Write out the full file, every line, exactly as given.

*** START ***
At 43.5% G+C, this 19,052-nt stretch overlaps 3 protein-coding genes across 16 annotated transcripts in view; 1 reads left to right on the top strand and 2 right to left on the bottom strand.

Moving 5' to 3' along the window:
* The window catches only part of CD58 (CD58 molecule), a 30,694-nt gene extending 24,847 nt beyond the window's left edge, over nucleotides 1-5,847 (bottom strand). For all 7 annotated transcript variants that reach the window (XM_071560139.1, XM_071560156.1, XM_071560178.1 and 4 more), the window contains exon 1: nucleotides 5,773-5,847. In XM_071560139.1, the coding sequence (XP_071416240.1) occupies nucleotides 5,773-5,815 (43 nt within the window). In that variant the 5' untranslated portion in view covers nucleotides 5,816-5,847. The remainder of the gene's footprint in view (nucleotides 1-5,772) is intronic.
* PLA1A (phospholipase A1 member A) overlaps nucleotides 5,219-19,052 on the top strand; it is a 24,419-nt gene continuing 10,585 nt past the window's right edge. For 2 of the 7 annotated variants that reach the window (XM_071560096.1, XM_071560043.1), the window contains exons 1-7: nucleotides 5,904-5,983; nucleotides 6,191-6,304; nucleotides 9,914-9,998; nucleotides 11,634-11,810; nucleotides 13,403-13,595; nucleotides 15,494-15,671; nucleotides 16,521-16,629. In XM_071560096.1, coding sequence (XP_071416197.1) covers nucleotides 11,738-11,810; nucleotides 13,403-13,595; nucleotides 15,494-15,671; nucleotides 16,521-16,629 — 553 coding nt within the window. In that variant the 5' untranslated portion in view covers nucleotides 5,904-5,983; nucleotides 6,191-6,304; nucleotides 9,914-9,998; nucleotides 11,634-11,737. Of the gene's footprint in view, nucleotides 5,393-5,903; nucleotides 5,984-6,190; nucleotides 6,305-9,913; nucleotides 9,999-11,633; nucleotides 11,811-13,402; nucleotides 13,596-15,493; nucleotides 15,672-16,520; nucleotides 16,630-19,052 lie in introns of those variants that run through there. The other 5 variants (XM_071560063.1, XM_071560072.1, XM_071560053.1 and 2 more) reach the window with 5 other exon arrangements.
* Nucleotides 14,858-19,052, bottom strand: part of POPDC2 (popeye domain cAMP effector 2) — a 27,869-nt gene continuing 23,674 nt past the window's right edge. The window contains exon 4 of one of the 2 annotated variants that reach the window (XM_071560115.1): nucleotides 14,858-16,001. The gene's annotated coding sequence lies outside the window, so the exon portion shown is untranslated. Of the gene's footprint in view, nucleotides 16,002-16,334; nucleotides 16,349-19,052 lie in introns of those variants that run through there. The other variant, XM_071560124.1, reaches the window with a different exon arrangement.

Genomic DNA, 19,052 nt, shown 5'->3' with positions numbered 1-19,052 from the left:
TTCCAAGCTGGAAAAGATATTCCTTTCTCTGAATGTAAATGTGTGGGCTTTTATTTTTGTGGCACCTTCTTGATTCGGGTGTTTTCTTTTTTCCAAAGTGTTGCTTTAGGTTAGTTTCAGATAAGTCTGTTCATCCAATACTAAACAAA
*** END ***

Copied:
At 43.5% G+C, this 19,052-nt stretch overlaps 3 protein-coding genes across 16 annotated transcripts in view; 1 reads left to right on the top strand and 2 right to left on the bottom strand.

Moving 5' to 3' along the window:
* The window catches only part of CD58 (CD58 molecule), a 30,694-nt gene extending 24,847 nt beyond the window's left edge, over nucleotides 1-5,847 (bottom strand). For all 7 annotated transcript variants that reach the window (XM_071560139.1, XM_071560156.1, XM_071560178.1 and 4 more), the window contains exon 1: nucleotides 5,773-5,847. In XM_071560139.1, the coding sequence (XP_071416240.1) occupies nucleotides 5,773-5,815 (43 nt within the window). In that variant the 5' untranslated portion in view covers nucleotides 5,816-5,847. The remainder of the gene's footprint in view (nucleotides 1-5,772) is intronic.
* PLA1A (phospholipase A1 member A) overlaps nucleotides 5,219-19,052 on the top strand; it is a 24,419-nt gene continuing 10,585 nt past the window's right edge. For 2 of the 7 annotated variants that reach the window (XM_071560096.1, XM_071560043.1), the window contains exons 1-7: nucleotides 5,904-5,983; nucleotides 6,191-6,304; nucleotides 9,914-9,998; nucleotides 11,634-11,810; nucleotides 13,403-13,595; nucleotides 15,494-15,671; nucleotides 16,521-16,629. In XM_071560096.1, coding sequence (XP_071416197.1) covers nucleotides 11,738-11,810; nucleotides 13,403-13,595; nucleotides 15,494-15,671; nucleotides 16,521-16,629 — 553 coding nt within the window. In that variant the 5' untranslated portion in view covers nucleotides 5,904-5,983; nucleotides 6,191-6,304; nucleotides 9,914-9,998; nucleotides 11,634-11,737. Of the gene's footprint in view, nucleotides 5,393-5,903; nucleotides 5,984-6,190; nucleotides 6,305-9,913; nucleotides 9,999-11,633; nucleotides 11,811-13,402; nucleotides 13,596-15,493; nucleotides 15,672-16,520; nucleotides 16,630-19,052 lie in introns of those variants that run through there. The other 5 variants (XM_071560063.1, XM_071560072.1, XM_071560053.1 and 2 more) reach the window with 5 other exon arrangements.
* Nucleotides 14,858-19,052, bottom strand: part of POPDC2 (popeye domain cAMP effector 2) — a 27,869-nt gene continuing 23,674 nt past the window's right edge. The window contains exon 4 of one of the 2 annotated variants that reach the window (XM_071560115.1): nucleotides 14,858-16,001. The gene's annotated coding sequence lies outside the window, so the exon portion shown is untranslated. Of the gene's footprint in view, nucleotides 16,002-16,334; nucleotides 16,349-19,052 lie in introns of those variants that run through there. The other variant, XM_071560124.1, reaches the window with a different exon arrangement.

Genomic DNA, 19,052 nt, shown 5'->3' with positions numbered 1-19,052 from the left:
TTCCAAGCTGGAAAAGATATTCCTTTCTCTGAATGTAAATGTGTGGGCTTTTATTTTTGTGGCACCTTCTTGATTCGGGTGTTTTCTTTTTTCCAAAGTGTTGCTTTAGGTTAGTTTCAGATAAGTCTGTTCATCCAATACTAAACAAA